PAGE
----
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Hello everyone,

According to FA, Phase 4 of pacemaker action potential is called "slow diastolic depolarization" whereas Phase 0 is called "upstroke".
My question is are these "other names" for the phases or just an explanation of what happen during each?

Today while doing UWorld, I stumbled upon this question which I first thought to be "very easy", however due to the descriptions provided by FA for each of the pacemaker phases, I got the question wrong.

UWorld starts by showing a graphical representation of the pacemaker action potential and then asks "Verapamil administration would most likely have which of the following effects on these cells?"

I know that Verapamil, as a calcium channel blocker, would affect Phase 0 of pacemaker action potential as ca influx is responsible for this phase. However, UWorld chooses the answer "Slowed diastolic depolarization". I've to admit that all answers provided are clearly wrong, but the confusion comes from identifying Phase 4 as "diastolic depolarization" not Phase 0, which also occurs during diastole.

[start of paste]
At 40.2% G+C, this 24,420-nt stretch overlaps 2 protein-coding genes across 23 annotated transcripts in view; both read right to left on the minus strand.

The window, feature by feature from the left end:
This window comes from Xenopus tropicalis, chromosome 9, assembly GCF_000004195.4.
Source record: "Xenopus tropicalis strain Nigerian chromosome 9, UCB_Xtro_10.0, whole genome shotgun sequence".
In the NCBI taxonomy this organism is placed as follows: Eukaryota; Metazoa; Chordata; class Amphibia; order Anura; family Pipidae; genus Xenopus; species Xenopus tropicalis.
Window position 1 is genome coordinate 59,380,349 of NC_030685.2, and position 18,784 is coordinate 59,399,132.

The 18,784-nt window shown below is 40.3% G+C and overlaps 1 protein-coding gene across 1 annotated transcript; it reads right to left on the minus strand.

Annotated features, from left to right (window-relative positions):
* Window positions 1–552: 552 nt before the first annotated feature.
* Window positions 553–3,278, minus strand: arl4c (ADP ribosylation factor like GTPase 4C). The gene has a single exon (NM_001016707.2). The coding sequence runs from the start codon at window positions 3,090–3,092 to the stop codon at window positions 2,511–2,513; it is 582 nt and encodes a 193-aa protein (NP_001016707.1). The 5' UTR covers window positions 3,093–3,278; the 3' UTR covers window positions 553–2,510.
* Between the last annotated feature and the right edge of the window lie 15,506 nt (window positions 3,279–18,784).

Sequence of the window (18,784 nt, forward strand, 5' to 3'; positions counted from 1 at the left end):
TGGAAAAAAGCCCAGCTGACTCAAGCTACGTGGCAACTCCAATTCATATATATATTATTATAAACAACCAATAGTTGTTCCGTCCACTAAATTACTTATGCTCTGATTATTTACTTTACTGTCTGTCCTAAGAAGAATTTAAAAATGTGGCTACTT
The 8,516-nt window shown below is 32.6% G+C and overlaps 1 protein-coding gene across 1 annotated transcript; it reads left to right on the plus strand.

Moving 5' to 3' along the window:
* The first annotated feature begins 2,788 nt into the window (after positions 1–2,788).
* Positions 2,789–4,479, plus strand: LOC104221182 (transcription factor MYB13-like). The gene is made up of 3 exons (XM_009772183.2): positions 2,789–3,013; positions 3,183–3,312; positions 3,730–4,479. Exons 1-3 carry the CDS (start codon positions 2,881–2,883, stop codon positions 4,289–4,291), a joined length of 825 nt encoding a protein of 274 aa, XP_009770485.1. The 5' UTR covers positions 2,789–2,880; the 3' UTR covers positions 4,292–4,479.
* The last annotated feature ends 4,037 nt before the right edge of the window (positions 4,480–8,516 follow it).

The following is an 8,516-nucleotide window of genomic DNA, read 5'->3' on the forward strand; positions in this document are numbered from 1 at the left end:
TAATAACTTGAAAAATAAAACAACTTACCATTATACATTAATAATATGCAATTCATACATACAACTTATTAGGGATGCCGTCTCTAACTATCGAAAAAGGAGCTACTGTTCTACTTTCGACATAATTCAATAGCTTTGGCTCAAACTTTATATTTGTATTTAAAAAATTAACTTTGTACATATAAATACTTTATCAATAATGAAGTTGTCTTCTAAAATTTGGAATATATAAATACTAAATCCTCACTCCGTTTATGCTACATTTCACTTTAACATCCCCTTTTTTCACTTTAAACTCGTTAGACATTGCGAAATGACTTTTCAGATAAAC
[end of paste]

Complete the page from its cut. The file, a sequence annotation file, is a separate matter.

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Diastolic deplarization :pacemaker potential is completely in diastole

The whole cardiac pacemaker potential happens during diastole.
It consists of phases 4,0,3
The slow depolarization before the upstroke is phase 4.
It uses funny currents. This is just important for automaticity of the pacemaker cells. The Funny current channels are "HCN channels"
H for hyperpolarization activated (that is the membrane potential towards the end of sinoatrial action potential when it is between -70 to - 40mV, it gets activated) and
"CN" for "cyclic nucleotide": get this: funny current generation is increased by binding of cAMP to the HCN channels. cAMP production is increased by sympathetic stimulation.
Funny current is a slow inward Na current.
After mm potential is brought to -40 mV, the L-type Ca channels open.And there is an inward flow of Ca into the cell : causing a gradual upstroke.
(these currents are slower than the fast Na currents in other depolarization phases of AP in axons etc.)
 
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